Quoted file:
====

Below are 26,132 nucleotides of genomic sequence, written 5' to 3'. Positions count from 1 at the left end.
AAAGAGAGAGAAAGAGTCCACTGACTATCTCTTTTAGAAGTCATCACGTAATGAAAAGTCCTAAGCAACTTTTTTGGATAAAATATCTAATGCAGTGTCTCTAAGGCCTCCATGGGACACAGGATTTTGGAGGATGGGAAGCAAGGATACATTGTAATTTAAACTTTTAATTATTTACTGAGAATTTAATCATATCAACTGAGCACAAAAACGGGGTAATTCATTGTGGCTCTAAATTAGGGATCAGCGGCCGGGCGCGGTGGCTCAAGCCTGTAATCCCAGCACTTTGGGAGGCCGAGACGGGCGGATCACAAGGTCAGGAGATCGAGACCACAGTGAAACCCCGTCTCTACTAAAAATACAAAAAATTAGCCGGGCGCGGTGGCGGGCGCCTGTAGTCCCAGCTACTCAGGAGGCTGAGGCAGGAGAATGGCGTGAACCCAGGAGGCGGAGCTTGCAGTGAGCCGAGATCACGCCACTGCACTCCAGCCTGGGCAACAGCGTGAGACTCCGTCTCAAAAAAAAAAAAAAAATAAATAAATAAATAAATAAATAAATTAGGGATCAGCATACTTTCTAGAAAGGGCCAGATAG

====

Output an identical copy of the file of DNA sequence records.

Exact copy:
Below are 26,132 nucleotides of genomic sequence, written 5' to 3'. Positions count from 1 at the left end.
AAAGAGAGAGAAAGAGTCCACTGACTATCTCTTTTAGAAGTCATCACGTAATGAAAAGTCCTAAGCAACTTTTTTGGATAAAATATCTAATGCAGTGTCTCTAAGGCCTCCATGGGACACAGGATTTTGGAGGATGGGAAGCAAGGATACATTGTAATTTAAACTTTTAATTATTTACTGAGAATTTAATCATATCAACTGAGCACAAAAACGGGGTAATTCATTGTGGCTCTAAATTAGGGATCAGCGGCCGGGCGCGGTGGCTCAAGCCTGTAATCCCAGCACTTTGGGAGGCCGAGACGGGCGGATCACAAGGTCAGGAGATCGAGACCACAGTGAAACCCCGTCTCTACTAAAAATACAAAAAATTAGCCGGGCGCGGTGGCGGGCGCCTGTAGTCCCAGCTACTCAGGAGGCTGAGGCAGGAGAATGGCGTGAACCCAGGAGGCGGAGCTTGCAGTGAGCCGAGATCACGCCACTGCACTCCAGCCTGGGCAACAGCGTGAGACTCCGTCTCAAAAAAAAAAAAAAAATAAATAAATAAATAAATAAATAAATTAGGGATCAGCATACTTTCTAGAAAGGGCCAGATAG